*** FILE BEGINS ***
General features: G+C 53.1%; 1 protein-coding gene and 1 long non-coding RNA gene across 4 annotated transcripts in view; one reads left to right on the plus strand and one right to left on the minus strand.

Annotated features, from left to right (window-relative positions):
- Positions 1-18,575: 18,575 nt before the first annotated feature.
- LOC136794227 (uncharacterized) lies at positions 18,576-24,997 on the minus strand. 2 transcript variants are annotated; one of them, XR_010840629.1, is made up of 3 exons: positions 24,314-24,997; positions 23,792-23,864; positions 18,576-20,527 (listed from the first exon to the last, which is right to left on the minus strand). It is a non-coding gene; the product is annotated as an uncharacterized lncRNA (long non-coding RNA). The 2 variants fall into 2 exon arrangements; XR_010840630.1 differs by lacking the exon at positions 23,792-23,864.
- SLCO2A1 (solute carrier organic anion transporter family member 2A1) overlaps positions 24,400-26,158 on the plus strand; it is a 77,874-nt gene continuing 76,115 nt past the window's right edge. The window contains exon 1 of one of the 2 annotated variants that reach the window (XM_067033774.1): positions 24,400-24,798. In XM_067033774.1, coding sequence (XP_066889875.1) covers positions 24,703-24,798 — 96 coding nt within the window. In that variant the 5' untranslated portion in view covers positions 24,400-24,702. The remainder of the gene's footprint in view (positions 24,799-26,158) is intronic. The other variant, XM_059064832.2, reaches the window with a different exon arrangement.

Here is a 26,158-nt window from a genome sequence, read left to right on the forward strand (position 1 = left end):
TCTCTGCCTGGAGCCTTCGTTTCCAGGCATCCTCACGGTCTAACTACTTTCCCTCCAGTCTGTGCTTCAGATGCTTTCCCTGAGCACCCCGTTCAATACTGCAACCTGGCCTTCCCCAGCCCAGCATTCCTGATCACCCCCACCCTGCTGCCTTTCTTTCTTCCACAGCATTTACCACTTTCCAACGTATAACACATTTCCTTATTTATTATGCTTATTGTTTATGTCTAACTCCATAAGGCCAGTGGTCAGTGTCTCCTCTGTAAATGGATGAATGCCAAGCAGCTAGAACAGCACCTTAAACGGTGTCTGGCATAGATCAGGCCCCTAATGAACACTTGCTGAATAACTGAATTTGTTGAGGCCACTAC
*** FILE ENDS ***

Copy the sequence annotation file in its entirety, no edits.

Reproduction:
General features: G+C 53.1%; 1 protein-coding gene and 1 long non-coding RNA gene across 4 annotated transcripts in view; one reads left to right on the plus strand and one right to left on the minus strand.

Annotated features, from left to right (window-relative positions):
- Positions 1-18,575: 18,575 nt before the first annotated feature.
- LOC136794227 (uncharacterized) lies at positions 18,576-24,997 on the minus strand. 2 transcript variants are annotated; one of them, XR_010840629.1, is made up of 3 exons: positions 24,314-24,997; positions 23,792-23,864; positions 18,576-20,527 (listed from the first exon to the last, which is right to left on the minus strand). It is a non-coding gene; the product is annotated as an uncharacterized lncRNA (long non-coding RNA). The 2 variants fall into 2 exon arrangements; XR_010840630.1 differs by lacking the exon at positions 23,792-23,864.
- SLCO2A1 (solute carrier organic anion transporter family member 2A1) overlaps positions 24,400-26,158 on the plus strand; it is a 77,874-nt gene continuing 76,115 nt past the window's right edge. The window contains exon 1 of one of the 2 annotated variants that reach the window (XM_067033774.1): positions 24,400-24,798. In XM_067033774.1, coding sequence (XP_066889875.1) covers positions 24,703-24,798 — 96 coding nt within the window. In that variant the 5' untranslated portion in view covers positions 24,400-24,702. The remainder of the gene's footprint in view (positions 24,799-26,158) is intronic. The other variant, XM_059064832.2, reaches the window with a different exon arrangement.

Here is a 26,158-nt window from a genome sequence, read left to right on the forward strand (position 1 = left end):
TCTCTGCCTGGAGCCTTCGTTTCCAGGCATCCTCACGGTCTAACTACTTTCCCTCCAGTCTGTGCTTCAGATGCTTTCCCTGAGCACCCCGTTCAATACTGCAACCTGGCCTTCCCCAGCCCAGCATTCCTGATCACCCCCACCCTGCTGCCTTTCTTTCTTCCACAGCATTTACCACTTTCCAACGTATAACACATTTCCTTATTTATTATGCTTATTGTTTATGTCTAACTCCATAAGGCCAGTGGTCAGTGTCTCCTCTGTAAATGGATGAATGCCAAGCAGCTAGAACAGCACCTTAAACGGTGTCTGGCATAGATCAGGCCCCTAATGAACACTTGCTGAATAACTGAATTTGTTGAGGCCACTAC